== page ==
“I’ll not do that,” she answered with a quiet finality that caused her uncle to favour her with a quick, searching glance.
He need not have worried, however, for Bryce Cardigan was too well aware of his own financial condition to risk the humiliation of asking Shirley Sumner to share it with him. Moreover, he had embarked upon a war—a war which he meant to fight to a finish.
George Sea Otter, summoned by telephone, came out to Freshwater, the station nearest the wreck, and transported his battered young master back to Sequoia. Here Bryce sought the doctor in the Cardigan Redwood Lumber Company’s little hospital and had his wrecked nose reorganized and his cuts bandaged. It was characteristic of his father’s son that when this detail had been attended to, he should go to the office and work until the six o’clock whistle blew.
Old Cardigan was waiting for him at the gate when he reached home. George Sea Otter had already given the old man a more or less garbled account of the runaway log-train, and Cardigan eagerly awaited his son’s arrival in order to ascertain the details of this new disaster which had come upon them. For disaster it was, in truth. The loss of the logs was trifling—perhaps three or four thousand dollars; the destruction of the rolling-stock was the crowning misfortune. Both Cardigans knew that Pennington would eagerly seize upon this point to stint his competitor still further on logging-equipment, that there would be delays—purposeful but apparently unavoidable—before this lost rolling-stock would be replaced. And in the interim the Cardigan mill, unable to get a sufficient supply of logs to fill orders in hand, would be forced to close down. Full well Pennington knew that anything which, tends to bring about a shortage of raw material for any manufacturing plant will result inevitably in the loss of customers.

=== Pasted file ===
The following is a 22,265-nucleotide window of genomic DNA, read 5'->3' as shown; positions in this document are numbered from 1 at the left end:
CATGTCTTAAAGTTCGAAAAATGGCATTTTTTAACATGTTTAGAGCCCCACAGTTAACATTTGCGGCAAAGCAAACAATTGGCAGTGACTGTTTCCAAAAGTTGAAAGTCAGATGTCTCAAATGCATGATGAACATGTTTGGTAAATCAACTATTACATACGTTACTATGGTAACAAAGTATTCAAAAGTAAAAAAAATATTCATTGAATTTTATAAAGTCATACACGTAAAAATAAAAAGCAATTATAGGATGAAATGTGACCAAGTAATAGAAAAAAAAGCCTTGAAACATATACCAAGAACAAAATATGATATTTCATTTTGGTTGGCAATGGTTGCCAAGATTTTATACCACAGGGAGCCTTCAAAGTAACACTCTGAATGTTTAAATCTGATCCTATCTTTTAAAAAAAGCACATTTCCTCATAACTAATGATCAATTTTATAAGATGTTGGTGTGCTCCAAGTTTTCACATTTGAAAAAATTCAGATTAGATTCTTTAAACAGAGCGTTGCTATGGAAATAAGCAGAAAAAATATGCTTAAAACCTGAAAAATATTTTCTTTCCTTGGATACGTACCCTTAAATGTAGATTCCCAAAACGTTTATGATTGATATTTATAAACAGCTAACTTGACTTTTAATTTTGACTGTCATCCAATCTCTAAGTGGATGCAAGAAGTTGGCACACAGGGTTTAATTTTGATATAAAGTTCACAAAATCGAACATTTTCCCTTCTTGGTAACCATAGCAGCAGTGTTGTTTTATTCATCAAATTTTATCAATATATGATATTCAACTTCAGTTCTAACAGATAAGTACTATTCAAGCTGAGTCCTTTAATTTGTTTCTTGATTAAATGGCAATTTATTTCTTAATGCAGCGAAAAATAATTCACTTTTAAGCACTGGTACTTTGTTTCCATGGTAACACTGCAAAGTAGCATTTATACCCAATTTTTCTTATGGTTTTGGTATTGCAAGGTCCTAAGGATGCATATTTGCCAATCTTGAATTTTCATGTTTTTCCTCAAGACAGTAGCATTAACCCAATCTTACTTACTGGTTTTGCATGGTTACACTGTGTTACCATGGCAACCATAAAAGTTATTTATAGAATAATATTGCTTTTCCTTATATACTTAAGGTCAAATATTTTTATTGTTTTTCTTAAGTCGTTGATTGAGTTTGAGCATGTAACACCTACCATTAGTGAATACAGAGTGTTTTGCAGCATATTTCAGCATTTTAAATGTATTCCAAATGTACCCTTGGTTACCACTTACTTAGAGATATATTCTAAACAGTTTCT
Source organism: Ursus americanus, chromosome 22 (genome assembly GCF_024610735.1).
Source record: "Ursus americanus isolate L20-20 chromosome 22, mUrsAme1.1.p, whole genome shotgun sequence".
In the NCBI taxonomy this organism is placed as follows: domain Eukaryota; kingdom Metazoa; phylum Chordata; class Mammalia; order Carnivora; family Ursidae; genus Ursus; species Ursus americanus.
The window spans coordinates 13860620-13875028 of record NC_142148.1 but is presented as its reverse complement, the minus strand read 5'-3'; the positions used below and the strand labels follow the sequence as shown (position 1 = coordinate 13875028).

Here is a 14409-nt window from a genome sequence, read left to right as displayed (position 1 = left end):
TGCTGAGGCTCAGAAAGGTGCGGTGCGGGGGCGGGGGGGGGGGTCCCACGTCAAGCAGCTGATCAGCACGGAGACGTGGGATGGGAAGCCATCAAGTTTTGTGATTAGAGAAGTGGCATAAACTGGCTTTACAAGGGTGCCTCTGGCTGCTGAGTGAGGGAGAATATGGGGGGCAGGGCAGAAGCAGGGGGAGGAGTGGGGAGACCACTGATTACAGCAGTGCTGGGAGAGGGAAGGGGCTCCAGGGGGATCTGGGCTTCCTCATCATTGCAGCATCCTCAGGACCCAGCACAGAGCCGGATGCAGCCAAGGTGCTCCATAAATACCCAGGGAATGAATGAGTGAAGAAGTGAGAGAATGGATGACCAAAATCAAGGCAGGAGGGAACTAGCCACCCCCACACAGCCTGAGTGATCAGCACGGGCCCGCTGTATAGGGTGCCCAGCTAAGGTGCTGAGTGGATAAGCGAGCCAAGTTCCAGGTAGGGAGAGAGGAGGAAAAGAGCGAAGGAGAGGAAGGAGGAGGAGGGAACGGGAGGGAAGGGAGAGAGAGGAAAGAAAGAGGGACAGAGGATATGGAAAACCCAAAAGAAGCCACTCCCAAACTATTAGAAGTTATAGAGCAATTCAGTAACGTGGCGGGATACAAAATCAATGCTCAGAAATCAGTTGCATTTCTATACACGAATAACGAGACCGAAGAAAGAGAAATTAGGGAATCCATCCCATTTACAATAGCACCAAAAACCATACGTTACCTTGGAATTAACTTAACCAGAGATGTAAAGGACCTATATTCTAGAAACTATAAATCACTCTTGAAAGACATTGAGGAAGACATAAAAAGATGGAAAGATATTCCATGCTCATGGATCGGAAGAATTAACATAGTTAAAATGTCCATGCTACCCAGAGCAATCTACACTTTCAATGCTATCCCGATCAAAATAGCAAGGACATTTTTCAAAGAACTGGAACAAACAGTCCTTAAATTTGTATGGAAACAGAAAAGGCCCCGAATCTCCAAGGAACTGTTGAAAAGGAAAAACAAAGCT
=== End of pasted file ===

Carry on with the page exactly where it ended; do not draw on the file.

“Well, son,” said John Cardigan mildly as Bryce unlatched the gate, “another bump, eh?”
“Yes, sir—right on the nose.”
“I meant another bump to your heritage, my son.”
“I’m worrying more about my nose, partner. In fact, I’m not worrying about my heritage at all. I’ve come to a decision on that point: We’re going to fight and fight to the last; we’re going down fighting. And by the way, I started the fight this afternoon. I whaled the wadding out of that bucko woods-boss of Pennington’s, and as a special compliment to you, John Cardigan, I did an almighty fine job of cleaning. Even went so far as to muss the Colonel up a little.”
“Wow, wow, Bryce! Bully for you! I wanted that man Rondeau taken apart. He has terrorized our woods-men for a long time. He’s king of the mad-train, you know.”
Bryce was relieved. His father did not know, then, of the act of vandalism in the Valley of the Giants. This fact strengthened Bryce’s resolve not to tell him—also to get the fallen monarch sawed up and the stump blasted out before an operation should restore his father’s sight and reveal to him the crowning cruelty of his enemy.